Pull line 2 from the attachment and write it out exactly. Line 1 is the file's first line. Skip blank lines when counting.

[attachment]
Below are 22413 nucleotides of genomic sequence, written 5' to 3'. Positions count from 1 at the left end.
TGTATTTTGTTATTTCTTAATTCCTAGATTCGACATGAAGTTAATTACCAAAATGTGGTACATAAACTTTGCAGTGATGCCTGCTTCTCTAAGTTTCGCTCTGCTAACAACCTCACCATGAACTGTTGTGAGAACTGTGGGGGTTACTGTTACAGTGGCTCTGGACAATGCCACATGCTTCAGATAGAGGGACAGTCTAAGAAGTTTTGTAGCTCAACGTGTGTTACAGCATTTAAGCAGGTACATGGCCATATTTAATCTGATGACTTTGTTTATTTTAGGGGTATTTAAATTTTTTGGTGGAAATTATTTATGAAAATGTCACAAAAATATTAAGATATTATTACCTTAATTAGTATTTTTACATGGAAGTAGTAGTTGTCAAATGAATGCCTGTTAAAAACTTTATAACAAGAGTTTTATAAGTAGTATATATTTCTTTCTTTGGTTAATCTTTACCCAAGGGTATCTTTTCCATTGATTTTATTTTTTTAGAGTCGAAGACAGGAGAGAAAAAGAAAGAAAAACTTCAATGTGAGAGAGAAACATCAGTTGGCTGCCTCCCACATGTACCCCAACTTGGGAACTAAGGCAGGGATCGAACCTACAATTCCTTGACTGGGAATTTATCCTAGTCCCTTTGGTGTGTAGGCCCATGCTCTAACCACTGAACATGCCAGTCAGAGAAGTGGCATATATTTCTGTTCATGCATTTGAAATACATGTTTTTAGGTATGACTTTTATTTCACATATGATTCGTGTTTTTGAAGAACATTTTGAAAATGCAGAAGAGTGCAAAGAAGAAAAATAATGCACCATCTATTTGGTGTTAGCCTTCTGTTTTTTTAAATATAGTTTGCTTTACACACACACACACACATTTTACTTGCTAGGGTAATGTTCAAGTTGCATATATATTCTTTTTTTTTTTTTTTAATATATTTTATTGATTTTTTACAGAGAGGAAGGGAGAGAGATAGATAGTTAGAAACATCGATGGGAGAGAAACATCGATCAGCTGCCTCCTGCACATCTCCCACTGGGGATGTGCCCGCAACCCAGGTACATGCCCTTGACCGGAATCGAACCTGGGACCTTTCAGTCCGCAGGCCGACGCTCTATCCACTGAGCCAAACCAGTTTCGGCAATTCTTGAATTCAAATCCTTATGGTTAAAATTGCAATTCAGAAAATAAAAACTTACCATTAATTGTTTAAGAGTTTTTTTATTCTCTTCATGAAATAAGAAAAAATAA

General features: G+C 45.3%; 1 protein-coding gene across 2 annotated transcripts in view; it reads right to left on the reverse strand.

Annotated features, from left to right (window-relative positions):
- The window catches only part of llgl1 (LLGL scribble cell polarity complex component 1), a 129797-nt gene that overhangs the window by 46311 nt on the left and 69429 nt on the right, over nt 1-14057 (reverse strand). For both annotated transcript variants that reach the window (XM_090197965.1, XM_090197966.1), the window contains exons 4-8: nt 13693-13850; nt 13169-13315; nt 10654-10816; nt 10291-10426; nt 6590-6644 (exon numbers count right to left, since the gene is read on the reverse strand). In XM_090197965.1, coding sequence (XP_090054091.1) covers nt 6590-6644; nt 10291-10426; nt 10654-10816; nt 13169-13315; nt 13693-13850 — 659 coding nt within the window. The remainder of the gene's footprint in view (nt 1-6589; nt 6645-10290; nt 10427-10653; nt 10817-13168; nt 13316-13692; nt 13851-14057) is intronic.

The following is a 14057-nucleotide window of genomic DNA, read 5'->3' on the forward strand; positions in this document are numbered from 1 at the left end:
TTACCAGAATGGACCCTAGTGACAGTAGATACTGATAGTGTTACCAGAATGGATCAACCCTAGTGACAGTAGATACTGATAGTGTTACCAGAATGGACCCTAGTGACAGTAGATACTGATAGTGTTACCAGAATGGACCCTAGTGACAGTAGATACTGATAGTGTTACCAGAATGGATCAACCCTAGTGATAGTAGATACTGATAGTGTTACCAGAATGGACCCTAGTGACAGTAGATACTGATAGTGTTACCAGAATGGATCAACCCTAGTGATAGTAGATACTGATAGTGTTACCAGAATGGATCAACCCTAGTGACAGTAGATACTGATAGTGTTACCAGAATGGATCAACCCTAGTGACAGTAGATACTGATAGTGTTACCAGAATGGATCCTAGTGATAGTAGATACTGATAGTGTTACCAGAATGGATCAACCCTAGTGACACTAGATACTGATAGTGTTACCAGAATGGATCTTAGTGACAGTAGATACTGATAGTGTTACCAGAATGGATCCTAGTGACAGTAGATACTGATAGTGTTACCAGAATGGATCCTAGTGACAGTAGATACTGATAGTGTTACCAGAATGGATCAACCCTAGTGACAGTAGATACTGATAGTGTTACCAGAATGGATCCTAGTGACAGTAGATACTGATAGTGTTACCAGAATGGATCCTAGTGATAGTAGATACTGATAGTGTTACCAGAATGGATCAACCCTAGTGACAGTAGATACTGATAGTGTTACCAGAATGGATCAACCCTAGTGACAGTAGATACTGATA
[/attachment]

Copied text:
TGTATTTTGTTATTTCTTAATTCCTAGATTCGACATGAAGTTAATTACCAAAATGTGGTACATAAACTTTGCAGTGATGCCTGCTTCTCTAAGTTTCGCTCTGCTAACAACCTCACCATGAACTGTTGTGAGAACTGTGGGGGTTACTGTTACAGTGGCTCTGGACAATGCCACATGCTTCAGATAGAGGGACAGTCTAAGAAGTTTTGTAGCTCAACGTGTGTTACAGCATTTAAGCAGGTACATGGCCATATTTAATCTGATGACTTTGTTTATTTTAGGGGTATTTAAATTTTTTGGTGGAAATTATTTATGAAAATGTCACAAAAATATTAAGATATTATTACCTTAATTAGTATTTTTACATGGAAGTAGTAGTTGTCAAATGAATGCCTGTTAAAAACTTTATAACAAGAGTTTTATAAGTAGTATATATTTCTTTCTTTGGTTAATCTTTACCCAAGGGTATCTTTTCCATTGATTTTATTTTTTTAGAGTCGAAGACAGGAGAGAAAAAGAAAGAAAAACTTCAATGTGAGAGAGAAACATCAGTTGGCTGCCTCCCACATGTACCCCAACTTGGGAACTAAGGCAGGGATCGAACCTACAATTCCTTGACTGGGAATTTATCCTAGTCCCTTTGGTGTGTAGGCCCATGCTCTAACCACTGAACATGCCAGTCAGAGAAGTGGCATATATTTCTGTTCATGCATTTGAAATACATGTTTTTAGGTATGACTTTTATTTCACATATGATTCGTGTTTTTGAAGAACATTTTGAAAATGCAGAAGAGTGCAAAGAAGAAAAATAATGCACCATCTATTTGGTGTTAGCCTTCTGTTTTTTTAAATATAGTTTGCTTTACACACACACACACACATTTTACTTGCTAGGGTAATGTTCAAGTTGCATATATATTCTTTTTTTTTTTTTTTAATATATTTTATTGATTTTTTACAGAGAGGAAGGGAGAGAGATAGATAGTTAGAAACATCGATGGGAGAGAAACATCGATCAGCTGCCTCCTGCACATCTCCCACTGGGGATGTGCCCGCAACCCAGGTACATGCCCTTGACCGGAATCGAACCTGGGACCTTTCAGTCCGCAGGCCGACGCTCTATCCACTGAGCCAAACCAGTTTCGGCAATTCTTGAATTCAAATCCTTATGGTTAAAATTGCAATTCAGAAAATAAAAACTTACCATTAATTGTTTAAGAGTTTTTTTATTCTCTTCATGAAATAAGAAAAAATAA